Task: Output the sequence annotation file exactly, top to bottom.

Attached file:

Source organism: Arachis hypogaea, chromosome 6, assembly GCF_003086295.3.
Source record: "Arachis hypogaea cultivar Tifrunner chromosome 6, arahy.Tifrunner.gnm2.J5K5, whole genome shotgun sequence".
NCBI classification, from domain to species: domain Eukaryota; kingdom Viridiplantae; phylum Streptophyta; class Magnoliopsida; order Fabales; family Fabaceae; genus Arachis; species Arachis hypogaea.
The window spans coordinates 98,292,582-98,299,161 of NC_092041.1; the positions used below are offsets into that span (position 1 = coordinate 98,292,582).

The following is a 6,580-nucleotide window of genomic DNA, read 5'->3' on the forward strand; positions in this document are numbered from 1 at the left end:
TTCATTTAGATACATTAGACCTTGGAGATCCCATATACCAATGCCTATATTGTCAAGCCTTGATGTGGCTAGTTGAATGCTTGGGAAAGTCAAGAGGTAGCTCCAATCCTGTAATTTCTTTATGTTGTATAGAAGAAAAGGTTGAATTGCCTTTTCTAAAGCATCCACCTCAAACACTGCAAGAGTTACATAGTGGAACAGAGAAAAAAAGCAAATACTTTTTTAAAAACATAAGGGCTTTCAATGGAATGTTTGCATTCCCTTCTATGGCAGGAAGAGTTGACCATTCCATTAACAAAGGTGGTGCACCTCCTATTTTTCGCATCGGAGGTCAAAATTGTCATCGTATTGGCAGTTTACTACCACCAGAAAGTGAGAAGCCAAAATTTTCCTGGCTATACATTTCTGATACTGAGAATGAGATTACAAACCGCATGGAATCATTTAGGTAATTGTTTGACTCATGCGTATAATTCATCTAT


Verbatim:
Source organism: Arachis hypogaea, chromosome 6, assembly GCF_003086295.3.
Source record: "Arachis hypogaea cultivar Tifrunner chromosome 6, arahy.Tifrunner.gnm2.J5K5, whole genome shotgun sequence".
NCBI classification, from domain to species: domain Eukaryota; kingdom Viridiplantae; phylum Streptophyta; class Magnoliopsida; order Fabales; family Fabaceae; genus Arachis; species Arachis hypogaea.
The window spans coordinates 98,292,582-98,299,161 of NC_092041.1; the positions used below are offsets into that span (position 1 = coordinate 98,292,582).

The following is a 6,580-nucleotide window of genomic DNA, read 5'->3' on the forward strand; positions in this document are numbered from 1 at the left end:
TTCATTTAGATACATTAGACCTTGGAGATCCCATATACCAATGCCTATATTGTCAAGCCTTGATGTGGCTAGTTGAATGCTTGGGAAAGTCAAGAGGTAGCTCCAATCCTGTAATTTCTTTATGTTGTATAGAAGAAAAGGTTGAATTGCCTTTTCTAAAGCATCCACCTCAAACACTGCAAGAGTTACATAGTGGAACAGAGAAAAAAAGCAAATACTTTTTTAAAAACATAAGGGCTTTCAATGGAATGTTTGCATTCCCTTCTATGGCAGGAAGAGTTGACCATTCCATTAACAAAGGTGGTGCACCTCCTATTTTTCGCATCGGAGGTCAAAATTGTCATCGTATTGGCAGTTTACTACCACCAGAAAGTGAGAAGCCAAAATTTTCCTGGCTATACATTTCTGATACTGAGAATGAGATTACAAACCGCATGGAATCATTTAGGTAATTGTTTGACTCATGCGTATAATTCATCTAT